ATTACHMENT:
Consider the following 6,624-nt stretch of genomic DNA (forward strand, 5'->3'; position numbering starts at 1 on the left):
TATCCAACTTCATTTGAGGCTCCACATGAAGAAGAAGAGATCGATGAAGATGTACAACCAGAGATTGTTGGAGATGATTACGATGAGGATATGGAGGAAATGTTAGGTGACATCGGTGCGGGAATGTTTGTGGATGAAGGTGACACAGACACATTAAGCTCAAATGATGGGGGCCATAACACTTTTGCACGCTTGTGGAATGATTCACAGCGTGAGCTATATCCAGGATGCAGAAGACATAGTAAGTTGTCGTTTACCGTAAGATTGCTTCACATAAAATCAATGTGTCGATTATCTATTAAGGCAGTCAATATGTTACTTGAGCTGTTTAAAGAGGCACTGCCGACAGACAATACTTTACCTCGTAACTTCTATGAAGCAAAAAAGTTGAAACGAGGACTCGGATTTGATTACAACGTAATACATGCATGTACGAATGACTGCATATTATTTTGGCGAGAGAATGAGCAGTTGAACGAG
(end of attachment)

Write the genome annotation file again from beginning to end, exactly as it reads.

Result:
Consider the following 6,624-nt stretch of genomic DNA (forward strand, 5'->3'; position numbering starts at 1 on the left):
TATCCAACTTCATTTGAGGCTCCACATGAAGAAGAAGAGATCGATGAAGATGTACAACCAGAGATTGTTGGAGATGATTACGATGAGGATATGGAGGAAATGTTAGGTGACATCGGTGCGGGAATGTTTGTGGATGAAGGTGACACAGACACATTAAGCTCAAATGATGGGGGCCATAACACTTTTGCACGCTTGTGGAATGATTCACAGCGTGAGCTATATCCAGGATGCAGAAGACATAGTAAGTTGTCGTTTACCGTAAGATTGCTTCACATAAAATCAATGTGTCGATTATCTATTAAGGCAGTCAATATGTTACTTGAGCTGTTTAAAGAGGCACTGCCGACAGACAATACTTTACCTCGTAACTTCTATGAAGCAAAAAAGTTGAAACGAGGACTCGGATTTGATTACAACGTAATACATGCATGTACGAATGACTGCATATTATTTTGGCGAGAGAATGAGCAGTTGAACGAG